Mondaq shall use its reasonable endeavours to make the Website and Services available to you at all times, but we cannot guarantee an uninterrupted and fault free service.

Mondaq reserves the right to make changes to the services and/or the Website or part thereof, from time to time, and we may add, remove, modify and/or vary any elements of features and functionalities of the Website or the services.

Mondaq also reserves the right from time to time to monitor your Use of the Website and/or services.

Disclaimer

The Content is general information only. It is not intended to constitute legal advice or seek to be the complete and comprehensive statement of the law, nor is it intended to address your specific requirements or provide advice on which reliance should be placed. Mondaq and/or its Contributors and other suppliers make no representations about the suitability of the information contained in the Content for any purpose. All Content provided "as is" without warranty of any kind. Mondaq and/or its Contributors and other suppliers hereby exclude and disclaim all representations, warranties or guarantees with regard to the Content, including all implied warranties and conditions of merchantability, fitness for a particular purpose, title and non-infringement. To the maximum extent permitted by law, Mondaq expressly excludes all representations, warranties, obligations, and liabilities arising out of or in connection with all Content. In no event shall Mondaq and/or its respective suppliers be liable for any special, indirect or consequential damages or any damages whatsoever resulting from loss of use, data or profits, whether in an action of contract, negligence or other tortious action, arising out of or in connection with the use of the Content or performance of Mondaq’s Services.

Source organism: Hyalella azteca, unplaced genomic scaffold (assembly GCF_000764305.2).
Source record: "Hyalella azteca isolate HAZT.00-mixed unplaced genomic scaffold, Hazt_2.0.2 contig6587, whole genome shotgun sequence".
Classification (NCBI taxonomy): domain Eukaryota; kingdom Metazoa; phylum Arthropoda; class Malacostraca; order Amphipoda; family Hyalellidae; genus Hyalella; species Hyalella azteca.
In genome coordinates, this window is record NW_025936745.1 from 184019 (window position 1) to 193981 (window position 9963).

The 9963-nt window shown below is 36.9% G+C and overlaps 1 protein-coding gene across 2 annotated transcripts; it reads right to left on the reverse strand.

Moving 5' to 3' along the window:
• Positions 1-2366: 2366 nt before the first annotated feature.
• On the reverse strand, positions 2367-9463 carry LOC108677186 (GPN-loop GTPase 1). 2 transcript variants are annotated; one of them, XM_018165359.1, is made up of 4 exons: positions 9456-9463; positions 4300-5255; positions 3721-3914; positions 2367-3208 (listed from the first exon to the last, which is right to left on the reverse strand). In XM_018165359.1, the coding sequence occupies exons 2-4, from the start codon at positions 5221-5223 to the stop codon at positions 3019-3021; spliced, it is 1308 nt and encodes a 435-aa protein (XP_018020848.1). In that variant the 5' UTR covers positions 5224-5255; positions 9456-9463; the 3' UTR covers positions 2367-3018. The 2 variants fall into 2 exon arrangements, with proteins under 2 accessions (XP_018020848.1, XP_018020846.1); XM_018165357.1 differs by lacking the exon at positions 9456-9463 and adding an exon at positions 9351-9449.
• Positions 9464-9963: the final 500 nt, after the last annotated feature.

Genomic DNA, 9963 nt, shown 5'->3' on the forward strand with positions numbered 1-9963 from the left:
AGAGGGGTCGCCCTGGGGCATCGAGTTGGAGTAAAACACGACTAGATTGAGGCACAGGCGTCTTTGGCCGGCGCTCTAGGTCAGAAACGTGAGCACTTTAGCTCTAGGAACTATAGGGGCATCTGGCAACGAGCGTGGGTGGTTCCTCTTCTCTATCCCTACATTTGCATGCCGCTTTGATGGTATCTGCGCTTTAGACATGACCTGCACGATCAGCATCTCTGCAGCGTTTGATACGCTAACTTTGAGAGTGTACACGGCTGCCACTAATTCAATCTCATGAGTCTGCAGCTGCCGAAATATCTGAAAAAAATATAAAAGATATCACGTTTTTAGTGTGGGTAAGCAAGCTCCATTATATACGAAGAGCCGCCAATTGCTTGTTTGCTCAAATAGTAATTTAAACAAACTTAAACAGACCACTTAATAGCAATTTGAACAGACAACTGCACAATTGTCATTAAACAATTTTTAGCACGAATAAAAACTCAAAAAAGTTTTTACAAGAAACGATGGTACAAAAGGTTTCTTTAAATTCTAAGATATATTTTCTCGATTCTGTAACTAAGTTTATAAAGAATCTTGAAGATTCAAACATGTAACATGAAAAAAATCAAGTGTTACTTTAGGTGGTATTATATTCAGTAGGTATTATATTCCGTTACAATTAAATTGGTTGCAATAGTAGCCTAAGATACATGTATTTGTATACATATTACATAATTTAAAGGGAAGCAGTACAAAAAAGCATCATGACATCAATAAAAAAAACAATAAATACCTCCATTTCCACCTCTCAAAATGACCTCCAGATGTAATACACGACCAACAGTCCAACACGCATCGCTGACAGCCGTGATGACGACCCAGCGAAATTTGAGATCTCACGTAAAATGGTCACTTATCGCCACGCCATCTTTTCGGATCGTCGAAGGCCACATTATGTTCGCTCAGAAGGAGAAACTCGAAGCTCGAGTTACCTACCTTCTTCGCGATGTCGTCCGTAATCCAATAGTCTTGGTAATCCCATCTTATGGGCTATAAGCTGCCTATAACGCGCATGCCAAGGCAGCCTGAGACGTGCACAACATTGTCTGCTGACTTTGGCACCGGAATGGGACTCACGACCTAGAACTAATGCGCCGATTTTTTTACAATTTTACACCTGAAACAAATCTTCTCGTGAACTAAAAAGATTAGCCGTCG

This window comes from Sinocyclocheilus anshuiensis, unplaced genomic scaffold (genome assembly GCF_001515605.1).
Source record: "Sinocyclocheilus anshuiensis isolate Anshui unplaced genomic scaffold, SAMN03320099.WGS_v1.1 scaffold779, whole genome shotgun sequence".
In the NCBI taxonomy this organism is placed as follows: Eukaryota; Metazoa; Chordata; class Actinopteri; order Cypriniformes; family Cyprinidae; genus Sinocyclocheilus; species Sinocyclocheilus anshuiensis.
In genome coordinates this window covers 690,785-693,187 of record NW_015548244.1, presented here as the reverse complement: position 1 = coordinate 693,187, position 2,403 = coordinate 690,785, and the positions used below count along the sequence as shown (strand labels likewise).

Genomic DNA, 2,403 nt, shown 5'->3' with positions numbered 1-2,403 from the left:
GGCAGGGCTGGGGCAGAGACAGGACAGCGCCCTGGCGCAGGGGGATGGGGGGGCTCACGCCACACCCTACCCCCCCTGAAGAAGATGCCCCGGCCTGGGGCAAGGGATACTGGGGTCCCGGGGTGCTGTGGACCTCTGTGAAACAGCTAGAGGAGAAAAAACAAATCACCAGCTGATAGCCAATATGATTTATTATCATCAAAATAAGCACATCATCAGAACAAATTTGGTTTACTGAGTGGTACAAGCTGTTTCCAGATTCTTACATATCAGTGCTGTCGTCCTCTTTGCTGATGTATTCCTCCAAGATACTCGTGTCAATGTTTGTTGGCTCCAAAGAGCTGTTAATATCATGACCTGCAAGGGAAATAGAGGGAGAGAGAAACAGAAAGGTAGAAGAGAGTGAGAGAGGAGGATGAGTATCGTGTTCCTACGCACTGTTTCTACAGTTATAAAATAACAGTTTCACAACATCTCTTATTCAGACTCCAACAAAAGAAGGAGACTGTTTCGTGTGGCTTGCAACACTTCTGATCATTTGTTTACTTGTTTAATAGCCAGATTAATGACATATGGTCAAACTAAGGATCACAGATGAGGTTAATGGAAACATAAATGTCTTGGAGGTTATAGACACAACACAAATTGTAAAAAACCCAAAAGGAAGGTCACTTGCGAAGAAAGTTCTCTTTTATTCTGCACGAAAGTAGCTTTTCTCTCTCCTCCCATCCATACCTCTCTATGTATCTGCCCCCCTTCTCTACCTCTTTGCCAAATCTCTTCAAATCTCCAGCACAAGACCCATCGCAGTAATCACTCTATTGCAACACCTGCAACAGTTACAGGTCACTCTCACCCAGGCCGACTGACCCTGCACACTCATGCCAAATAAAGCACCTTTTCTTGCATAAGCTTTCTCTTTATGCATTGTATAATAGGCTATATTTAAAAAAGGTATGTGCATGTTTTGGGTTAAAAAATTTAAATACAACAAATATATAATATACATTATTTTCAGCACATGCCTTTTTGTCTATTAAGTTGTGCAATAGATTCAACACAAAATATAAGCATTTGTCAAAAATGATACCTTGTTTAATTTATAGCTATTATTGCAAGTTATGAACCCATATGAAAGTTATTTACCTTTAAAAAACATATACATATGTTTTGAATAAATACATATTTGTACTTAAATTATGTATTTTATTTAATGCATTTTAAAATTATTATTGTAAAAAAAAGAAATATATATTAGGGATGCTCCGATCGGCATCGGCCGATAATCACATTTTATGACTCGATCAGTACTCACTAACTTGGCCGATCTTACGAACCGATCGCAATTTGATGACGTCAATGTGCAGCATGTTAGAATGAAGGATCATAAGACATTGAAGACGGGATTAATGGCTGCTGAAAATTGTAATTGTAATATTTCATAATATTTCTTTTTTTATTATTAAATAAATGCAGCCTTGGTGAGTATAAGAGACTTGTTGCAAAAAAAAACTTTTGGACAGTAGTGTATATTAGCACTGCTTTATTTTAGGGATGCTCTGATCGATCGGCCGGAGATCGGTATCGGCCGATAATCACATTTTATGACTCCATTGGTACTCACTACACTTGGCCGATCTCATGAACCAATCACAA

General

Mondaq may alter or amend these Terms by amending them on the Website. By continuing to Use the Services and/or the Website after such amendment, you will be deemed to have accepted any amendment to these Terms.

These Terms shall be governed by and construed in accordance with the laws of England and Wales and you irrevocably submit to the exclusive jurisdiction of the courts of England and Wales to settle any dispute which may arise out of or in connection with these Terms. If you live outside the United Kingdom, English law shall apply only to the extent that English law shall not deprive you of any legal protection accorded in accordance with the law of the place where you are habitually resident ("Local Law"). In the event English law deprives you of any legal protection which is accorded to you under Local Law, then these terms shall be governed by Local Law and any dispute or claim arising out of or in connection with these Terms shall be subject to the non-exclusive jurisdiction of the courts where you are habitually resident.

You may print and keep a copy of these Terms, which form the entire agreement between you and Mondaq and supersede any other communications or advertising in respect of the Service and/or the Website.

No delay in exercising or non-exercise by you and/or Mondaq of any of its rights under or in connection with these Terms shall operate as a waiver or release of each of your or Mondaq’s right. Rather, any such waiver or release must be specifically granted in writing signed by the party granting it.

If any part of these Terms is held unenforceable, that part shall be enforced to the maximum extent permissible so as to give effect to the intent of the parties, and the Terms shall continue in full force and effect.

Mondaq shall not incur any liability to you on account of any loss or damage resulting from any delay or failure to perform all or any part of these Terms if such delay or failure is caused, in whole or in part, by events, occurrences, or causes beyond the control of Mondaq. Such events, occurrences or causes will include, without limitation, acts of God, strikes, lockouts, server and network failure, riots, acts of war, earthquakes, fire and explosions.

By clicking Register you state you have read and agree to our Terms and Conditions